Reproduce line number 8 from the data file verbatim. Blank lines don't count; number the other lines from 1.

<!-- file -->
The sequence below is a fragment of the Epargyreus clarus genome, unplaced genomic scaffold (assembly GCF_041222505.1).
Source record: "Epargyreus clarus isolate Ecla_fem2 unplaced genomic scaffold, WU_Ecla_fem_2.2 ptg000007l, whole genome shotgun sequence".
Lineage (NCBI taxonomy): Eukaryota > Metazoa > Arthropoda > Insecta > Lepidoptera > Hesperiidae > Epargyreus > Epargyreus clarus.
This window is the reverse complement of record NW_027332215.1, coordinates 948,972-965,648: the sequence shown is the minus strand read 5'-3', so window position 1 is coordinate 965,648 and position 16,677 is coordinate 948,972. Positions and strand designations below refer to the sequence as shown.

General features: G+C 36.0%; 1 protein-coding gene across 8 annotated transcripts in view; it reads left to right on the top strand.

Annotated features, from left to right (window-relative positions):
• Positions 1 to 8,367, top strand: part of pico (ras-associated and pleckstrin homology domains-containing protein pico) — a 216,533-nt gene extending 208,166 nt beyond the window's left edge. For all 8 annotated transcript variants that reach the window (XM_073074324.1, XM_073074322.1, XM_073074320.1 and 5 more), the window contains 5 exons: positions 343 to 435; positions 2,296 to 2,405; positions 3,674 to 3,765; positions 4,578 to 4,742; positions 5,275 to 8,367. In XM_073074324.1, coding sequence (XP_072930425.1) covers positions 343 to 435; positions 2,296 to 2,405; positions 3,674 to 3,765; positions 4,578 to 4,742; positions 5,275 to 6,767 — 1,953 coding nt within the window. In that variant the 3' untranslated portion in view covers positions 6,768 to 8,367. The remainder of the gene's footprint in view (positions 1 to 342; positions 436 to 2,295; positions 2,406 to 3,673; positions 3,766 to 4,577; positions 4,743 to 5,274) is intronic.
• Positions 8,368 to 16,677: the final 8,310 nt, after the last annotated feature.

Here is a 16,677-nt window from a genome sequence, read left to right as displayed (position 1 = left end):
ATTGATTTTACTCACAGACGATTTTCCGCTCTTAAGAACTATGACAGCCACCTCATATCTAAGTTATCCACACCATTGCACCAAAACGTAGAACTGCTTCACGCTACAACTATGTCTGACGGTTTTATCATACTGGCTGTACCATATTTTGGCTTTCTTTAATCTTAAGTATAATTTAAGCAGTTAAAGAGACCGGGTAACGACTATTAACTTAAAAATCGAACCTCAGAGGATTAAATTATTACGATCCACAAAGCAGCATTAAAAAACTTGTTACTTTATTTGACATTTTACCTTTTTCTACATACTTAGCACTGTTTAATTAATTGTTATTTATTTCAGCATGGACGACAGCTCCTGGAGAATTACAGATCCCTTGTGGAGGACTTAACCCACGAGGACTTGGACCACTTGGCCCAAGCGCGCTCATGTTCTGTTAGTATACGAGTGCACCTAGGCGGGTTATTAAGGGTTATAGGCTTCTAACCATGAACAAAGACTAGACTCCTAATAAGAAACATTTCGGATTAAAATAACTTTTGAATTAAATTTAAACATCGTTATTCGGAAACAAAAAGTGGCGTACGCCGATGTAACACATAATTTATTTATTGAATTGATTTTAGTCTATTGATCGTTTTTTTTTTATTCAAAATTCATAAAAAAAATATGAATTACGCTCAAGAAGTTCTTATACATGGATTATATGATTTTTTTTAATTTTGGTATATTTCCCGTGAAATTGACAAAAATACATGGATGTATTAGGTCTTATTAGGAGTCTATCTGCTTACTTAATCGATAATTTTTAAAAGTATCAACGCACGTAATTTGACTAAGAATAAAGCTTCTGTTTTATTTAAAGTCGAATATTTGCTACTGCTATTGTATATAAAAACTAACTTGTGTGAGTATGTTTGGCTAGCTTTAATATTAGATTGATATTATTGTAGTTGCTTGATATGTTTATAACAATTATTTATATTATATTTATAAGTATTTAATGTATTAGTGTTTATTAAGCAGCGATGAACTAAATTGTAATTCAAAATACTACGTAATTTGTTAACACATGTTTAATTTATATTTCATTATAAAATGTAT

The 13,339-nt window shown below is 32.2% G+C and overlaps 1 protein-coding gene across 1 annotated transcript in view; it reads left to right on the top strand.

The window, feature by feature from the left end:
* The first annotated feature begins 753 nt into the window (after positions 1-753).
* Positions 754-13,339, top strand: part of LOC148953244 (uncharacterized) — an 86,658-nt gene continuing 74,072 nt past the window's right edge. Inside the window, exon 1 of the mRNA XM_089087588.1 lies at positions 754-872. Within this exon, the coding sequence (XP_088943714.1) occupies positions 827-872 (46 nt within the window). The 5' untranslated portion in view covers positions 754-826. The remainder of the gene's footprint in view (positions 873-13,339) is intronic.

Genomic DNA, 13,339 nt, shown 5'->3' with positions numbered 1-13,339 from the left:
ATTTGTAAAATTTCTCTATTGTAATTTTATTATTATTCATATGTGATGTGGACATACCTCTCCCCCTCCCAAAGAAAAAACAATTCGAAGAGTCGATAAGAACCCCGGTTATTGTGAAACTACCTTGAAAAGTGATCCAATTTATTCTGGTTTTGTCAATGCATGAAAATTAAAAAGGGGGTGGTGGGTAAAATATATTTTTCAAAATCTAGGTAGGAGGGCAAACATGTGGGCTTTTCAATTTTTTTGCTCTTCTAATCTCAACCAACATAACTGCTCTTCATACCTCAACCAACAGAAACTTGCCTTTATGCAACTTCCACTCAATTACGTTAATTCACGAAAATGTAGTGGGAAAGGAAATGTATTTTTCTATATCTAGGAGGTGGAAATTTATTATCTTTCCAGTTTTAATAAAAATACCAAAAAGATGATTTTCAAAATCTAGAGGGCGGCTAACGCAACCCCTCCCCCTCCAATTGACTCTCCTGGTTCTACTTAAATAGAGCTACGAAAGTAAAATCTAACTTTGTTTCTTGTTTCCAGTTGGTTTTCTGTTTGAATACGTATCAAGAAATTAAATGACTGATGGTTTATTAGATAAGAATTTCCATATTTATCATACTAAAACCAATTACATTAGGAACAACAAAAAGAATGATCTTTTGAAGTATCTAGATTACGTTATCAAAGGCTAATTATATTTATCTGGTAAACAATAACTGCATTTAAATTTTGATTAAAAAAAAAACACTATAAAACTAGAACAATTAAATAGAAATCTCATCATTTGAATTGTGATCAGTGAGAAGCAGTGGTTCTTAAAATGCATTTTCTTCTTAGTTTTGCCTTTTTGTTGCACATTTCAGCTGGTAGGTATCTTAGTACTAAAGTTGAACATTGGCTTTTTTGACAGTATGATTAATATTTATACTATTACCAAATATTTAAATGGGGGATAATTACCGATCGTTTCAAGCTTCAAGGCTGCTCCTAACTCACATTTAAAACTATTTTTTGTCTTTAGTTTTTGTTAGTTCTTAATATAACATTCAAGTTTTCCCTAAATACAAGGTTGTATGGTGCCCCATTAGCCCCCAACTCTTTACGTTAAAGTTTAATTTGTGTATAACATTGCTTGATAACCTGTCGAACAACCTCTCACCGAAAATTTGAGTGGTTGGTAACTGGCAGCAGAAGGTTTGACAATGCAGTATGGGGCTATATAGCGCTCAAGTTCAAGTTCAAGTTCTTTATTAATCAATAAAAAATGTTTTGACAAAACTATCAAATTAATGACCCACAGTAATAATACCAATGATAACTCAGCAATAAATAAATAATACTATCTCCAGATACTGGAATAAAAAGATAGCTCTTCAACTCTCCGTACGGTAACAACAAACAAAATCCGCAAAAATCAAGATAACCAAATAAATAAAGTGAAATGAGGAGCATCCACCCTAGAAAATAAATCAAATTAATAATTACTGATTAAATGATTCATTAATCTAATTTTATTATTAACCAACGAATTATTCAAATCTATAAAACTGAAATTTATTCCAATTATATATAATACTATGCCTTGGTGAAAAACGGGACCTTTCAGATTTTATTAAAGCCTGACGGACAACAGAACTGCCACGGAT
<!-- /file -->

• Positions 8,368 to 16,677: the final 8,310 nt, after the last annotated feature.